Photo by PoPville flickr user bajidc
I wondered if you might be aware of a local DC area organization, like the Salvation Army’s Christmas Angel program, that let’s you “adopt” a kid before school starts to provide them with clothing or school needs.”
Tons of info from a recent press release:
“As the cost of going back to school continues to rise, Washingtonians have more ways than ever to help students in low-income neighborhoods, thanks to the nonprofits that make up the Catalogue for Philanthropy (www.cfp-dc.org).
Research has found the cost of supplies and extracurricular activities for high school students has increased 6.8 percent from last year to nearly $1,500 per student. The Southern Education Foundation reports that 51 percent of public school students come from low-income families.
The Catalogue, a trusted guide to local giving, vets and highlights the best small nonprofits in the region without any cost to the charities or donors.
It has surveyed members of its network during this back-to-school time and posted all of the opportunities to help at http://bit.ly/CFPB2S. The requests include traditional school supplies, art and music needs, and outdoor equipment.
Some of the highlights are:
- Hope House DC supports children whose fathers are incarcerated. It will host a back-to-school party in late August; each Hope House kid who attends will receive a backpack stuffed with school supplies. Items needed include composition books, dictionaries, highlighters, binders and calculators.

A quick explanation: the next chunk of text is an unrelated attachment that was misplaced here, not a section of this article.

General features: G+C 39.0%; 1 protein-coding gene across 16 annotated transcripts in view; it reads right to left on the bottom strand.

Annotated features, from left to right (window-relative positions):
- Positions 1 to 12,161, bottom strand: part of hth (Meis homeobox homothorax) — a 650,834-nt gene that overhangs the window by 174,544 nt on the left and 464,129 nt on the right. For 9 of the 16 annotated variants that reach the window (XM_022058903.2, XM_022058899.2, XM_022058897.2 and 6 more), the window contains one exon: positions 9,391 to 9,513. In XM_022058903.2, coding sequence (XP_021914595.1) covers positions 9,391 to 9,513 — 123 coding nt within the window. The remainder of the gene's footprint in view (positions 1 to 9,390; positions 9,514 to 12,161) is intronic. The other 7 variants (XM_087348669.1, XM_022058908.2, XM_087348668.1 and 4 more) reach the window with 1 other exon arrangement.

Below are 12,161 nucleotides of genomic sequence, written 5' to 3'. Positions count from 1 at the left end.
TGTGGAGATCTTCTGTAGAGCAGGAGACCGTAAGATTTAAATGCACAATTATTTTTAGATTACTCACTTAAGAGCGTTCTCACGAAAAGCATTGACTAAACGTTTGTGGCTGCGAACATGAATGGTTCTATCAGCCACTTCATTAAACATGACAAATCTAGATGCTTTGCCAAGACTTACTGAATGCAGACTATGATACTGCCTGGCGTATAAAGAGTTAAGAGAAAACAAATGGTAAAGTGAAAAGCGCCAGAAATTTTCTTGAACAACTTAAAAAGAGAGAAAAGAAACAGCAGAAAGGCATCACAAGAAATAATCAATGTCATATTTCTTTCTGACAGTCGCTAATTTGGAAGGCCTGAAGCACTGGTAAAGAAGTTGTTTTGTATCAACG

- Kids R First is distributing school supplies to 27,000 students in 100 schools on the free or reduced lunch program in Fairfax and Loudoun counties. Organizers need help gathering and sorting the supplies for each school.
- City Kids Wilderness Project is in need of the following new or nearly new items: tents, sleeping bags and rain gear.
- Art Enables creates the opportunity for visual artists with disabilities to make and market their work. Art Enables is in need of paint brushes, pencil sharpeners, canvases, paint and other supplies.
Full details about these needs and others from more than two dozen other Catalogue nonprofits are at http://bit.ly/CFPB2S .
The Catalogue began in 2003 and now raises over $3 million annually for local nonprofits in the metropolitan Washington region.”
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